A diverse panel of women leaders at Ramapo answered questions about discrimination, motivation and success to an attentive crowd in the Black Student Union office yesterday. The Women Leadership Panel was sponsored by the BSU and Sigma Sigma Sigma and was a part of Women’s HERstory Month, which comes to a close this week.
The moderators of the panel were President of BSU, Domonique Jarrett, and Katrina Biss, a Tri Sigma sister, both of whom presented a variety of questions for the panelists to answer. The panelists were Brooke Jamison, graduate assistant for the Women’s Center, Kat McGee, director of Affirmative Action and Workplace Compliance, Yovanna Garcia, office manager for the Women’s Center and vice president of the advisory board for off-campus non-profit organization Camp Pride, and Grace Maute, student violence prevention coordinator for the Women’s Center and eboard member of both Feminists United and Active Minds.
“Are there any obstacles you’ve had to overcome, especially being a woman, in getting your leadership position?” Biss asked the panel early on in the event.
The panelists responded by describing the differential treatment they have observed in leadership situations, with men being more encouraged to speak up and be assertive, while women are discouraged and relegated to the sidelines.
“Men can interrupt a conversation and that’s called ‘leadership,’ and women do it and it’s perceived as ‘bitchy,’” McGee pointed out, recalling times when male colleagues felt entitled to interrupt and speak over women, while women were looked down upon for doing the same thing. It was also pointed out that women are socialized to allow men to take on more important roles and can therefore be less inclined to lead.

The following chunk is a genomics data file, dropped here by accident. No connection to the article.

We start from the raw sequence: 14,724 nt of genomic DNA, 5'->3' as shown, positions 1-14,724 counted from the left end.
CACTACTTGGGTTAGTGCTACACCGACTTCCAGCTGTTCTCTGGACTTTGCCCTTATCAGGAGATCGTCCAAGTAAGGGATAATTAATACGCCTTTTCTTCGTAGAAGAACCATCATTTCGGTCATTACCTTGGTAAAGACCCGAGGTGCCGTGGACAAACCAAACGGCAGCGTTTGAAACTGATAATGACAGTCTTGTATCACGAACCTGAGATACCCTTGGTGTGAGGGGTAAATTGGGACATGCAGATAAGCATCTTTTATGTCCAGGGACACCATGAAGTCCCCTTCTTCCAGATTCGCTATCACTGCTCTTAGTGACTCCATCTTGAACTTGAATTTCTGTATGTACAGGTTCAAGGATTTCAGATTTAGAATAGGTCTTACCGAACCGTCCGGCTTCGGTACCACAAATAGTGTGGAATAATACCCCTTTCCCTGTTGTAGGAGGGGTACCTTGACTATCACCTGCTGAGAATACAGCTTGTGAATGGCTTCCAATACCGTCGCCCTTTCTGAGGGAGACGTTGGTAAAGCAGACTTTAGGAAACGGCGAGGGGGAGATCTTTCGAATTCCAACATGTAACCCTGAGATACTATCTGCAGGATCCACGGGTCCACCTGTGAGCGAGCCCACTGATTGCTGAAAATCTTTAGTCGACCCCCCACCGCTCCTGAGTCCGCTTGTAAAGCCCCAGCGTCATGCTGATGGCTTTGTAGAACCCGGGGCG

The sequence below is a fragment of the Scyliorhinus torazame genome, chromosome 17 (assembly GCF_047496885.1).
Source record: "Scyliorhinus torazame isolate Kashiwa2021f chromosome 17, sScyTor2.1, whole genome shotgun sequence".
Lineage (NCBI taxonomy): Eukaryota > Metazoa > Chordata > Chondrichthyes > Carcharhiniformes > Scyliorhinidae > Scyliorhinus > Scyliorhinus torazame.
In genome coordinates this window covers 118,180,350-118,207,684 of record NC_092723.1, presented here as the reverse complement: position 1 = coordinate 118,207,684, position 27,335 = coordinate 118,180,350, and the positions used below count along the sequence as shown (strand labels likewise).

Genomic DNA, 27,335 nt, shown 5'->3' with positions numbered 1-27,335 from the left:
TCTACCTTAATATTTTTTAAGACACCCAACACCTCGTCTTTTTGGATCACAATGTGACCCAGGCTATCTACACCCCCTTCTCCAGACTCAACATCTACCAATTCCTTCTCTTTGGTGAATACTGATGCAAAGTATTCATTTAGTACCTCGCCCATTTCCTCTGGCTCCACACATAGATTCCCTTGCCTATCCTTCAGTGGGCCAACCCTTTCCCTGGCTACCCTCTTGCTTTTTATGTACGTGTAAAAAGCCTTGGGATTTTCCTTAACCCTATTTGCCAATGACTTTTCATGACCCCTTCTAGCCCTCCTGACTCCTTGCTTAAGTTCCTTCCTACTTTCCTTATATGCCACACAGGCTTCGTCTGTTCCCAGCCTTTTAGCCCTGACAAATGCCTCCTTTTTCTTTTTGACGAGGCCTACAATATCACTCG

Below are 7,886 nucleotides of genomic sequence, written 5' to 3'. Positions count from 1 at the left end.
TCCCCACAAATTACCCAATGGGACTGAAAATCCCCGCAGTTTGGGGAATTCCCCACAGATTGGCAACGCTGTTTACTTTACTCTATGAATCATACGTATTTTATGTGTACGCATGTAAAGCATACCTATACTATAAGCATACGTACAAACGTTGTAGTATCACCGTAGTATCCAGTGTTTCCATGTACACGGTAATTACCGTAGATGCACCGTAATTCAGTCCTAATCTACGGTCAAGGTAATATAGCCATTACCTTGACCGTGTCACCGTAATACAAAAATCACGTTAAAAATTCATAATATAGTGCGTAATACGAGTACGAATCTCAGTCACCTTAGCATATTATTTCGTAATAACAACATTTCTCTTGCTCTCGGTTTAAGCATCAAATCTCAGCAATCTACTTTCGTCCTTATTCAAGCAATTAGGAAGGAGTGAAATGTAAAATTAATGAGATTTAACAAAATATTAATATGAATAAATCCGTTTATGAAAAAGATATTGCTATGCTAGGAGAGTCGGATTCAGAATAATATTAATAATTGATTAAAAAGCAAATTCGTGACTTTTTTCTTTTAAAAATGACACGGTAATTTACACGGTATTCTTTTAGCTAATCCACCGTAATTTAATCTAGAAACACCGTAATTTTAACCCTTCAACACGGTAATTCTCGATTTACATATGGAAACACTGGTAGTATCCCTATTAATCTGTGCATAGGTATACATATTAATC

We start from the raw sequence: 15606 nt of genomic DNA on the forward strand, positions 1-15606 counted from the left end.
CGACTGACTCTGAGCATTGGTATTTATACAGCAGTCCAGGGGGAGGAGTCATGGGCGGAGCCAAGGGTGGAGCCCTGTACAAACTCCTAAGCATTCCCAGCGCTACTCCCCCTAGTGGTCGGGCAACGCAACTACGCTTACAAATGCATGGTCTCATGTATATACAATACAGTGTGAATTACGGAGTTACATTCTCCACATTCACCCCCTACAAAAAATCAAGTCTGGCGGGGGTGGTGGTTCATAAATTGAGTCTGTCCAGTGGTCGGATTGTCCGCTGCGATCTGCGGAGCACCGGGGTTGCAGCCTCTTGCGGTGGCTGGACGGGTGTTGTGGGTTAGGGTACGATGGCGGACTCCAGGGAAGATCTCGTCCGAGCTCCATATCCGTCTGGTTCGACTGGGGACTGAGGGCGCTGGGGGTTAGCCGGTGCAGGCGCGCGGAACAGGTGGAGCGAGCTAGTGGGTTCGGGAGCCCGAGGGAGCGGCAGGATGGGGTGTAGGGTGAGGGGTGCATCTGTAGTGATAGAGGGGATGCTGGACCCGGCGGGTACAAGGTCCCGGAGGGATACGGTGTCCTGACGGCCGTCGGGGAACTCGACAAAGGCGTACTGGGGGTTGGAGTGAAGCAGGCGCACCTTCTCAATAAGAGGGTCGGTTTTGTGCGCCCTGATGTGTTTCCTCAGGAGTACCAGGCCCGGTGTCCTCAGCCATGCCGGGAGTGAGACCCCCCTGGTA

“We should not take the backseat,” Maute said about women, including herself, who can find it difficult to speak up and make decisions for a group.
The panel was then asked what motivates them, to which Maute responded, “The key is doing things you like to do.”
“Don’t check off boxes and just try to get as many leadership positions as possible. Find things that you really absolutely love and you will be internally motivated,” Maute explained.
Garcia added that finding a mentor can be a strong motivator and make one’s goals and aspirations seem more feasible against all obstacles. The senior spoke about her personal mentor, Stephanie Hernandez, who was the graduate assistant for the Women’s Center two years ago when Garcia first started working there.
“I saw a lot of myself reflected in her – or a lot of herself reflected in me – and I think that things got easier for me to see myself in a leadership position,” Garcia said. “Things got easier for me to want to pursue something, whether it was opportunities that I could never have imagined or whether it was applying to something I never thought I would do.”
One of the last topics of the panel was how to deal with the stress of one’s leadership position and responsibilities. The resounding response was to practice self-care.
“Just having that self-care aspect definitely helps me be able to relax,” said Jamison. She said self-care is good to have “especially if you’ve had a stressful week, but also to kind of refocus yourself on why you’re doing what you’re doing after something overwhelming has happened or if you’re just having a moment of doubt.”
“I thought everybody really perked up and started to listen a little bit more when they were talking about self-care and how it’s a deficit for most women to think about self-care for themselves,” said Dean of Students Melissa Van Der Wall, who was one of a few faculty members in attendance. She said she thought the panel was “terrific.”
“I got to hear a little bit more about the behind the scenes for some of our students and learn about what motivates them as women leaders on campus, and what encourages them, and also what inspires them for the future,” Van Der Wall said.
“It was really good; it taught me a lot and made me more motivated,” said freshman Akosua Amoah, who is also a member of BSU. “I’m having a leadership position in the fall, so it kind of opened my eyes and helps me to understand why it’s so important.”